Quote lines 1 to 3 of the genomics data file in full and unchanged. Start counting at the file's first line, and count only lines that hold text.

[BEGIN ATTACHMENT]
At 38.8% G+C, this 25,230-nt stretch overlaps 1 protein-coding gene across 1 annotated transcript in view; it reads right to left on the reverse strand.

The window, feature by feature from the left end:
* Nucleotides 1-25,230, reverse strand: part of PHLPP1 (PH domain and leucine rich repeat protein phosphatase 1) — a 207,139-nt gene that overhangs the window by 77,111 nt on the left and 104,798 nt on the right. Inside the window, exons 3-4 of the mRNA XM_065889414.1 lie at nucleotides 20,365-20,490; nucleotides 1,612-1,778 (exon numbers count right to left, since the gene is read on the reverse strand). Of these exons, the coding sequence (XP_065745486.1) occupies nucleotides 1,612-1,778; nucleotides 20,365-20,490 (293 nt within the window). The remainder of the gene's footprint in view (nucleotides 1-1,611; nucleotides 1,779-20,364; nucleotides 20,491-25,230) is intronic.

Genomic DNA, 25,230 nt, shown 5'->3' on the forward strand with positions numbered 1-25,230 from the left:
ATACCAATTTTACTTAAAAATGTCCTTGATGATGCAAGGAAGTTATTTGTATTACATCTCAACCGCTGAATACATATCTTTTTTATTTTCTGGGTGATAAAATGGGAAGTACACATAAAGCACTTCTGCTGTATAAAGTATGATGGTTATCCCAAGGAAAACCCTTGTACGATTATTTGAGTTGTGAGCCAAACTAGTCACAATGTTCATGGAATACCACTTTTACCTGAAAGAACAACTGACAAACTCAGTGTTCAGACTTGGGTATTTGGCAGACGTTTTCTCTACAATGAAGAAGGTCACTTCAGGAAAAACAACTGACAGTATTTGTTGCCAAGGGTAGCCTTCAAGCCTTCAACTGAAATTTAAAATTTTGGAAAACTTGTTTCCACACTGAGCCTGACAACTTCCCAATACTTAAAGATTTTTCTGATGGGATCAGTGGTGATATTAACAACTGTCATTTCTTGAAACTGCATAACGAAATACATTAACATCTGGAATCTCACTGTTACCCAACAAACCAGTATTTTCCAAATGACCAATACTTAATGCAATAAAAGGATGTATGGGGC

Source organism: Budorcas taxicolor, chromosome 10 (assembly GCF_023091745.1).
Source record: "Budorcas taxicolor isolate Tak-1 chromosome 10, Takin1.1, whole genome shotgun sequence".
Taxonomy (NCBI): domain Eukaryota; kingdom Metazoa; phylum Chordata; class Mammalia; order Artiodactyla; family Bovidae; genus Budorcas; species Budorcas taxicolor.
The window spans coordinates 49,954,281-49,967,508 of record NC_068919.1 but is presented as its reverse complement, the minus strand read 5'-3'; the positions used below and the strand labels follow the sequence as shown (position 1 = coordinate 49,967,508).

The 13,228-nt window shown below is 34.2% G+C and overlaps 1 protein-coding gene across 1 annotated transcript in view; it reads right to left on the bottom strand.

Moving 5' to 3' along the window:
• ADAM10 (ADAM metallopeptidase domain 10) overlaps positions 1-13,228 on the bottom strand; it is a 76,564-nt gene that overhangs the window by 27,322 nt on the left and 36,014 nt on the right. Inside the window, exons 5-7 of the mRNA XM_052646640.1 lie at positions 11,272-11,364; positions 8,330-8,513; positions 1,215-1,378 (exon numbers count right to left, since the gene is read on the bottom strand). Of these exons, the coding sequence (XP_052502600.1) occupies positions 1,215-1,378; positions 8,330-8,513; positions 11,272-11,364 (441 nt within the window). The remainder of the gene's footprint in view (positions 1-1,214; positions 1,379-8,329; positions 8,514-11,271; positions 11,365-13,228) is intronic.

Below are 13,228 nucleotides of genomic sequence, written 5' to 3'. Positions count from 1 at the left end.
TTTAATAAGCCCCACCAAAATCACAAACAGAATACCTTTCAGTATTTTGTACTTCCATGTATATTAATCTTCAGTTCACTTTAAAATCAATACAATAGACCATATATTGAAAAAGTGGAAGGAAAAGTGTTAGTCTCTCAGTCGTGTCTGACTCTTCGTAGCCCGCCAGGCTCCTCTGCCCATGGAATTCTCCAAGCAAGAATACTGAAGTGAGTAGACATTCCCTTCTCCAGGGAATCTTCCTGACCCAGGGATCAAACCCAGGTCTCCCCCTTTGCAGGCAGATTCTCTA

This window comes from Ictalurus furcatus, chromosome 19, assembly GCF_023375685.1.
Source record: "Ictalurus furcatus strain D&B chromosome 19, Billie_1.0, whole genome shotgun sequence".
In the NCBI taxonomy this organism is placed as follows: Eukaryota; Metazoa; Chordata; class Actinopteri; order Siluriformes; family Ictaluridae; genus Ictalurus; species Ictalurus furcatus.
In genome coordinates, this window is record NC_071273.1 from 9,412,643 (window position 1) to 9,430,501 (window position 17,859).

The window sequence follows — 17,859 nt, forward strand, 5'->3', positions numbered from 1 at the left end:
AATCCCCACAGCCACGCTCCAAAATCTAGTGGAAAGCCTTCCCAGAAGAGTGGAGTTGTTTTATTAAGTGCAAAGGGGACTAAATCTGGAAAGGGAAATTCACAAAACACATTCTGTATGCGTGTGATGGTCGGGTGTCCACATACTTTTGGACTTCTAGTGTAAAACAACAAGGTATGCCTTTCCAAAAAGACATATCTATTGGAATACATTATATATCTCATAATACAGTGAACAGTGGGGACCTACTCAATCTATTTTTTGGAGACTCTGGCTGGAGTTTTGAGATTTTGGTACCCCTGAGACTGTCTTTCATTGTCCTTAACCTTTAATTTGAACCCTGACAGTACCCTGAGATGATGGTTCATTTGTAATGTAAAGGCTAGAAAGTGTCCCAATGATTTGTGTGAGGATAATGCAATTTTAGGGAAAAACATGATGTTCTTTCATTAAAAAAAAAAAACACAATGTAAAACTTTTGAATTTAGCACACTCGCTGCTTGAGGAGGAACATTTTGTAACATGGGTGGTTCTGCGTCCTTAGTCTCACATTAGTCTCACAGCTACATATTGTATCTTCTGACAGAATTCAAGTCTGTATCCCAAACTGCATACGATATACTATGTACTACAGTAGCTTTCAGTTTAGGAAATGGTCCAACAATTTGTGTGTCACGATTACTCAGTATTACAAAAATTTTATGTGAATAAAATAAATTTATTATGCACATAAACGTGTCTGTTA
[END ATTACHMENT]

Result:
At 38.8% G+C, this 25,230-nt stretch overlaps 1 protein-coding gene across 1 annotated transcript in view; it reads right to left on the reverse strand.

The window, feature by feature from the left end:
* Nucleotides 1-25,230, reverse strand: part of PHLPP1 (PH domain and leucine rich repeat protein phosphatase 1) — a 207,139-nt gene that overhangs the window by 77,111 nt on the left and 104,798 nt on the right. Inside the window, exons 3-4 of the mRNA XM_065889414.1 lie at nucleotides 20,365-20,490; nucleotides 1,612-1,778 (exon numbers count right to left, since the gene is read on the reverse strand). Of these exons, the coding sequence (XP_065745486.1) occupies nucleotides 1,612-1,778; nucleotides 20,365-20,490 (293 nt within the window). The remainder of the gene's footprint in view (nucleotides 1-1,611; nucleotides 1,779-20,364; nucleotides 20,491-25,230) is intronic.